Tuesday, February 07, 2006

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Cartoons and outrage, Part 2

Correction: Thanks to Garvey's Ghost for letting me know that the "pig" cartoon was a hoax.

I've now seen all the cartoons, and my original (unpublished) reaction stands--none of this madness (death threats, violence, burning of property, recalling of ambassadors, boycotts), absolutely none of it, was warranted by these mostly innocuous cartoons.

Some of the cartoons are offensive to me, as a non-Muslim. And also, analagous imagery depicting Moses, David or Jesus would be unlikely if not unthinkable in the political cartoons of Western papers.

What's truly sickening is that, in the face of US occupation and the illegal US wars of aggression which included the use of depleted uranium, a WMD which will deform, maim and carcino-kill for generations, in the face of US-funded Israeli occupation and all its crimes, in the face of massive abuse of men's and women's civil and human rights under every Arab government and also the governments of Indonesia, Iran, Turkey and Afghanistan, that a set of kot-tam cartoons becomes a flashpoint for legitimate rage and illegitimate threats and violence.

Various Western papers set this trap... and a number of extremists (by no means the vast majority of Muslims) fell right into that trap like suckers. Of course, when you've been bombed, brutalised, starved, tortured, WMDed by DU, lied to, manipulated and tricked by superpowers and your own authorities for generations, being bamboozled into madness isn't much of a surprise.

1 comments:

Pesareh Khoob said...

The Iranian paper "Hamshahri" is said to be holding a similar competition to "test the boundaries of free speech".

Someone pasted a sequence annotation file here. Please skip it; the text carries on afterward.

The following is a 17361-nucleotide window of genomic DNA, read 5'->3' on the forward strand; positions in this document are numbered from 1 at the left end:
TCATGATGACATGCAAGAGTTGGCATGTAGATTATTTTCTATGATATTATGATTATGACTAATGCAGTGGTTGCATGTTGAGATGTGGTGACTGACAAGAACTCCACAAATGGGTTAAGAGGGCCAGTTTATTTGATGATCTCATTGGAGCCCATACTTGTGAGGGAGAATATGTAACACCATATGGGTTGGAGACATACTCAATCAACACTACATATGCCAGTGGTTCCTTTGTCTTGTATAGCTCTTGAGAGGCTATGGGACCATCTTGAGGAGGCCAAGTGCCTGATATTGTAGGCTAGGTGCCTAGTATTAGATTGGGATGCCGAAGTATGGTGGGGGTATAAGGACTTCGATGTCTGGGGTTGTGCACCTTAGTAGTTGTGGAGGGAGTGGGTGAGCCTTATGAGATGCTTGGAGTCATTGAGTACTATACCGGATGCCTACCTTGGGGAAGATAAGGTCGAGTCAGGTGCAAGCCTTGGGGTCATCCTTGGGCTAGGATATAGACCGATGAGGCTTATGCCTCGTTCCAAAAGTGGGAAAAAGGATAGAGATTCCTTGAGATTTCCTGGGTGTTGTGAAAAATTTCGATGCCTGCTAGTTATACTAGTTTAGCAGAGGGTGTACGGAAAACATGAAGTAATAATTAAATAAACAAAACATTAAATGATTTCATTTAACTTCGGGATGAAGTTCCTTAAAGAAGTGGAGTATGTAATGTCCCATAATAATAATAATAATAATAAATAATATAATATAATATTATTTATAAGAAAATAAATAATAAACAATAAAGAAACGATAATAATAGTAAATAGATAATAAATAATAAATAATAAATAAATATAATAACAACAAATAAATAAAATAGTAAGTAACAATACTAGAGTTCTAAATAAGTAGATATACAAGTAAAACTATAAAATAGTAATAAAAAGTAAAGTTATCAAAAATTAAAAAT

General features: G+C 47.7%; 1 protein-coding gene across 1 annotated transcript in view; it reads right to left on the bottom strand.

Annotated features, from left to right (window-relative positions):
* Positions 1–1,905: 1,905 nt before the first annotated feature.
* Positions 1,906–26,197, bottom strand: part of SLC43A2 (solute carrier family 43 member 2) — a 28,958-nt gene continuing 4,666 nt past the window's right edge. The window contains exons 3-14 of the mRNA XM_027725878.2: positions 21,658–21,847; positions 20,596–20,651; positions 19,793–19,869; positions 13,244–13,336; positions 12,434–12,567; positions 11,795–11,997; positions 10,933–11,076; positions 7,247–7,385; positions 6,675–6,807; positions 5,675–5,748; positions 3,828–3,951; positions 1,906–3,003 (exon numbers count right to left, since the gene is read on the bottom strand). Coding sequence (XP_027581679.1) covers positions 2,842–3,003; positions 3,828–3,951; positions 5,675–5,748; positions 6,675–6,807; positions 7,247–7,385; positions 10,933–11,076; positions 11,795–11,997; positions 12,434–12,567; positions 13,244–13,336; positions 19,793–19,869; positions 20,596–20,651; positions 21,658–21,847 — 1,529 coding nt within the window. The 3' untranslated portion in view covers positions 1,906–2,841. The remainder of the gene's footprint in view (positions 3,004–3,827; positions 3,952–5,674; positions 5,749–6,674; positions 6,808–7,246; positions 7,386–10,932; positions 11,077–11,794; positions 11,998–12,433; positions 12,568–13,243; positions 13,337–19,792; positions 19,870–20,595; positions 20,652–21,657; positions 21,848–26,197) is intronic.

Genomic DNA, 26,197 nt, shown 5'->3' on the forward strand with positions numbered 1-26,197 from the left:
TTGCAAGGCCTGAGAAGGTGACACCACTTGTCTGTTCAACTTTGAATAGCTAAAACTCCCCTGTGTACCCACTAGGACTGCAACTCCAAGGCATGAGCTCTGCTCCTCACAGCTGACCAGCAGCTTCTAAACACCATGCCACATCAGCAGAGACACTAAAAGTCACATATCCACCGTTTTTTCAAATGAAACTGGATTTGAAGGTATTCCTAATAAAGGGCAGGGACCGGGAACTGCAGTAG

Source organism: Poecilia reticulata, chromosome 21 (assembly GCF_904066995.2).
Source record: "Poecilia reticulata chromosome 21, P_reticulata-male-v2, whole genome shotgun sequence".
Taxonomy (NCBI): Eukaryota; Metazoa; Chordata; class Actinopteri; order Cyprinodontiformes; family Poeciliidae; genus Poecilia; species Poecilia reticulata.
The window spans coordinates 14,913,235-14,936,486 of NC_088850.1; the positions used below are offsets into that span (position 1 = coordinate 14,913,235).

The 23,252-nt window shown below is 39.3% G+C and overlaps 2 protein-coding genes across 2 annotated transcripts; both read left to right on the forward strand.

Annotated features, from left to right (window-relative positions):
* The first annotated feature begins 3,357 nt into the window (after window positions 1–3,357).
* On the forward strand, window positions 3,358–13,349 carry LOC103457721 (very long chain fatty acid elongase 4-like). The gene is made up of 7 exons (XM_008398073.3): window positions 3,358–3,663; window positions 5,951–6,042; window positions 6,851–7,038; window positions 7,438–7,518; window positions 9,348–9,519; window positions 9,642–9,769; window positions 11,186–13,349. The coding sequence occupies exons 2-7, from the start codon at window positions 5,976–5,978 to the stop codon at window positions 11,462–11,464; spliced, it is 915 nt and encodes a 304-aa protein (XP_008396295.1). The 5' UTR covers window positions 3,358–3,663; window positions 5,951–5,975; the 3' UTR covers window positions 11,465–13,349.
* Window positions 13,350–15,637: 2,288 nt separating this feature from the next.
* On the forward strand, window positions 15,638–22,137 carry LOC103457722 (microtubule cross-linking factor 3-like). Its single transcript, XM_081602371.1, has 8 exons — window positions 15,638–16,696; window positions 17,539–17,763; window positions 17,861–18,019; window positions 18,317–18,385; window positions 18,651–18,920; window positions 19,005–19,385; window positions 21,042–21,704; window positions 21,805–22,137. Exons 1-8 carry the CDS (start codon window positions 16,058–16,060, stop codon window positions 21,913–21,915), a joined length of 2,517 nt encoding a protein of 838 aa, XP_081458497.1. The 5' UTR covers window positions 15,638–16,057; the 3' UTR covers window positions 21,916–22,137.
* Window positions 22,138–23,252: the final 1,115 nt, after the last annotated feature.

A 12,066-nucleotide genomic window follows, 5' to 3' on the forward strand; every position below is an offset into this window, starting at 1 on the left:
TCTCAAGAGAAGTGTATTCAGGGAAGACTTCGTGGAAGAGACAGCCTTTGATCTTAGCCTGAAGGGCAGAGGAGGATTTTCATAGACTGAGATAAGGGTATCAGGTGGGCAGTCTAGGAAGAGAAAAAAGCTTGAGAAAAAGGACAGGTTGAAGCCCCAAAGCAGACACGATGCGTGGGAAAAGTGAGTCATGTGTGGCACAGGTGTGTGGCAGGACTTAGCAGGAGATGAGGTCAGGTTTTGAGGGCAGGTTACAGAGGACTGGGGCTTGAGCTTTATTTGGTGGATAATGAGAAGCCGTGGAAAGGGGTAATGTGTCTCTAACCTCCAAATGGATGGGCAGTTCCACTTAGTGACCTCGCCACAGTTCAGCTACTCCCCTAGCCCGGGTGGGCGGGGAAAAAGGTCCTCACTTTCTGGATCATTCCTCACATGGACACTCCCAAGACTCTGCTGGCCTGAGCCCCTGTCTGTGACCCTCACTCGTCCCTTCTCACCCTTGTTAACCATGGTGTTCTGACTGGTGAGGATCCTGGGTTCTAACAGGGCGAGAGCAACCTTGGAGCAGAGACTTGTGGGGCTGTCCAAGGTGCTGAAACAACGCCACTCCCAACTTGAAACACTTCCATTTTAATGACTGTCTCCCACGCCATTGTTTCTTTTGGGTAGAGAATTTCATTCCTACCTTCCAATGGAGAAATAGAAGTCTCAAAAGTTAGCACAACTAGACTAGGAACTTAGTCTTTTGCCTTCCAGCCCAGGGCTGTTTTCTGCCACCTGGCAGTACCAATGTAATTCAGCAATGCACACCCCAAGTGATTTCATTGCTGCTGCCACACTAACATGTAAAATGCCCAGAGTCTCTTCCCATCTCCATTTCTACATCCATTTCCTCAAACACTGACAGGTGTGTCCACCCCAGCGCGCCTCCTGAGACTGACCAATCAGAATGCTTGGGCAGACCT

Here is a link:
http://news.bbc.co.uk/1/hi/world/middle_east/4688466.stm

The thing is that they want to see who can insult the jews and enforce the "Holocaust myth" idea the most. Hamshahri also challenges those same European papers, who published the Muhammad cartoons (to defend their right to freedom of speech), to publish the anti-Holocaust cartoons as well. Now this, in a way, seems to be the most balanced response from the Muslim world to the Danish cartoons (when compared to the death threats, boycotts and putting things on fire). It challenges the Western world's double standards on "freedom of speech", how they have the right to insult Islam, but at the same time, no one has the right to question the Holocaust. But the problem with Hamshahri's response is that, the Jewish people (as far as everyone knows) had nothing to do with the Danish cartoons. Hamshahri's response is in fact ALMOST, but not exactly balanced. They're missing the point that, now by bringing the jewish people into this "crisis", they themselves are playing double standards.